A new biography highlights the sweeping impact Albert M. Greenfield had on Philadelphia in the 20th century.
For a city with a long history of, well, being historic, it is only natural that some layers of Philadelphia’s milestones are subsumed by the weight of accreted events over the past four centuries, leaving just the faintest outline of their legacies.
Exhibit A is for Albert M. Greenfield. Beyond the Center City elementary school named after him and his eponymous foundation’s grants for student musicians and to the Philadelphia Zoo, there is virtually no public awareness of the critical role that Greenfield played in the history of 20th-century Philadelphia.
Almost from the time he opened his first real estate agency in 1905 up until his death in 1967, Greenfield impacted the development, both physical and civic, of the city in ways like:
Remaking neighborhoods by lending immigrants the money to buy their own homes when no other banks would; bringing high-profile events like both the Republican and Democratic National Conventions to the city for the first time; becoming the first large-scale landlord to racially integrate his rental properties and hotel rooms; spearheading the dismantling of the Pennsylvania Railroad’s infamous “Chinese Wall” that choked off Center City development for decades; and leading the effort to transform Society Hill from one of the worst neighborhoods in the city into one of the most desirable ZIP codes in the country.
Dan Rottenberg knows Greenfield’s story well. Rottenberg is the author of the upcoming biography of Greenfield titled The Outsider: Albert M. Greenfield and the Fall of the Protestant Establishment. The longtime journalist, whose online arts periodical, The Broad Street Review (broadstreetreview.com), is located in Greenfield’s old Bankers Trust building in Center City, likes to take his time telling a story. He readily acknowledges that he worked on his latest book — his 11th — in some fashion for 38 years.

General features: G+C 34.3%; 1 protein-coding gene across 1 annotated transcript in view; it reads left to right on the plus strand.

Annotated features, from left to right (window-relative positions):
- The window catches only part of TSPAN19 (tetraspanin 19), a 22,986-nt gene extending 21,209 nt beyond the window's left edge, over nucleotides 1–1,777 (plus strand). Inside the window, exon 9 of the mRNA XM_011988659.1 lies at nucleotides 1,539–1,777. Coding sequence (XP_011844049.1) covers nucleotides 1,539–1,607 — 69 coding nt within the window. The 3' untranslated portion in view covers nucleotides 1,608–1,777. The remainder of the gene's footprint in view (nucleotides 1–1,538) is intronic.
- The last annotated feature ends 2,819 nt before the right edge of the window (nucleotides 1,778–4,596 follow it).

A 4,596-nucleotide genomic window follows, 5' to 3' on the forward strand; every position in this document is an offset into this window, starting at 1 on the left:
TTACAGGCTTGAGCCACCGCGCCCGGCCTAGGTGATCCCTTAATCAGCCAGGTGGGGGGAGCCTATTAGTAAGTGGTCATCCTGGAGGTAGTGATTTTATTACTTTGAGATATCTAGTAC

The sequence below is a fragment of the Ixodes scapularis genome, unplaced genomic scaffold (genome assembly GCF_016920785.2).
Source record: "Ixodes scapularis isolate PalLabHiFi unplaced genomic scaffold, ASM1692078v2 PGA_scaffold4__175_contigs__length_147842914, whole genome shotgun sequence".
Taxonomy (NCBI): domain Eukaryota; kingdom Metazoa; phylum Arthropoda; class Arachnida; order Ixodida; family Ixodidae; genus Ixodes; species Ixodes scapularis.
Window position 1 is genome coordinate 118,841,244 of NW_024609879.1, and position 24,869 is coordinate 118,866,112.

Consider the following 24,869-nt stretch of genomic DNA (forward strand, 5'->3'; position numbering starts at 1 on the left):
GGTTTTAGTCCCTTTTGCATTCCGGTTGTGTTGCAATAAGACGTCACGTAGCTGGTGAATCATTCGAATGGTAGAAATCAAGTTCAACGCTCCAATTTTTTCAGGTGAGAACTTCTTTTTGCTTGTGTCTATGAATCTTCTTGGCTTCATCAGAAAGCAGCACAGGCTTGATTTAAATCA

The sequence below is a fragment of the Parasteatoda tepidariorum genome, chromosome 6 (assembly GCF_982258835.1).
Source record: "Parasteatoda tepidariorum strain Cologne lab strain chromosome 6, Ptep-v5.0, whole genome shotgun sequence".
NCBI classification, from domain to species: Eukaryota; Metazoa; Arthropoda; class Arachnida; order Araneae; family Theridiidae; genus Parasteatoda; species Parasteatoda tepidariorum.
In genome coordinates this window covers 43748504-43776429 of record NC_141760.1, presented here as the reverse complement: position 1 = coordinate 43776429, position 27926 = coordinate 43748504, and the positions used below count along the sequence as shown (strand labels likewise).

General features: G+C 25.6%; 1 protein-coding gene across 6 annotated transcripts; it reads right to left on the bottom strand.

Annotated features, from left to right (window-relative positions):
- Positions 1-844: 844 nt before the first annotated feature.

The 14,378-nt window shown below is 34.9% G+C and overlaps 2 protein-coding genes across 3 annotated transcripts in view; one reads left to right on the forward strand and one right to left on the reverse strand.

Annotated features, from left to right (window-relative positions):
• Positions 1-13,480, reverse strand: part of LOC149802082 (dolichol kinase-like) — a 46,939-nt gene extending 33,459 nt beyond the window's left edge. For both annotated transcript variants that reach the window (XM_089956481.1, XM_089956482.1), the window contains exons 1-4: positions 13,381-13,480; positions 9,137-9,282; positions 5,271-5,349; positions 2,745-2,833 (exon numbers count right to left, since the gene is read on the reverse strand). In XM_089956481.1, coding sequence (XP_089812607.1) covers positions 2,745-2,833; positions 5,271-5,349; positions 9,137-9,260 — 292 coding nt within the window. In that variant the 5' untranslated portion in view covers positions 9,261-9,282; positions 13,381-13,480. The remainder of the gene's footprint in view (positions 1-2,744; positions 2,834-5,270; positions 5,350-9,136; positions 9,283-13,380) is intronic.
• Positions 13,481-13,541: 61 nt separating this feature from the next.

According to Rottenberg, the book didn’t take an unusually long time to come to fruition — only 15 years longer than it took to complete his 2001 book, The Man Who Made Wall Street: Anthony Drexel and the Rise of Modern Finance, and 12 years less than the process for writing his 2008 book, Death of a Gunfighter: the Quest for Jack Slade, the West’s Most Elusive Legend.
“I always have several books on the back burner,” he explained. “I research these things in a desultory fashion, and then one day everything bubbles to the top.”
In this case, “everything” was Temple University Press asking him in 2011 to write what became The Outsider. The book will be officially released Sept. 22. For Rottenberg, who first wrote about Greenfield in a 1976 Philadelphia Magazine article, it was the ideal way to merge two subjects he had long wanted to tackle in long form: the rise of the Jewish business class and the fall of the Protestant establishment.
Greenfield’s story is, ultimately, the story of both. Born Avrahm Gruenfeld in Lozovata, a small town in what is now Ukraine, somewhere between 1884 and 1887, he came to the United States with his family in 1896. Just 10 years later, at the age of 17, he had already embarked on the first of what would be a lifetime of real estate ventures.
It was through his real estate dealings that Greenfield found his way into the banking industry. He realized that the real money wasn’t to be made in sales, but in the financing of those purchases. He came along at the perfect time: For many immigrants, the ability to own their own piece of land was something they had dreamed of being able to do their entire lives. This was especially true for his fellow Eastern European Jews, who were forbidden in many places to own property.
It was through Greenfield’s expansion into banking that his fortunes quickly — and calamitously — merged with those of Philadelphia’s ruling Protestant class. Although his bank, the augustly named Bankers Trust, enjoyed tremendous success throughout the 1920s as a result of Greenfield’s real estate acumen, the Great Depression put a tremendous strain on its resources. In that period, people not only defaulted on mortgages and loans but also began pulling out their deposits either because they had lost their jobs or because they were afraid that the bank would become insolvent — an increasing likelihood in those pre-FDIC days.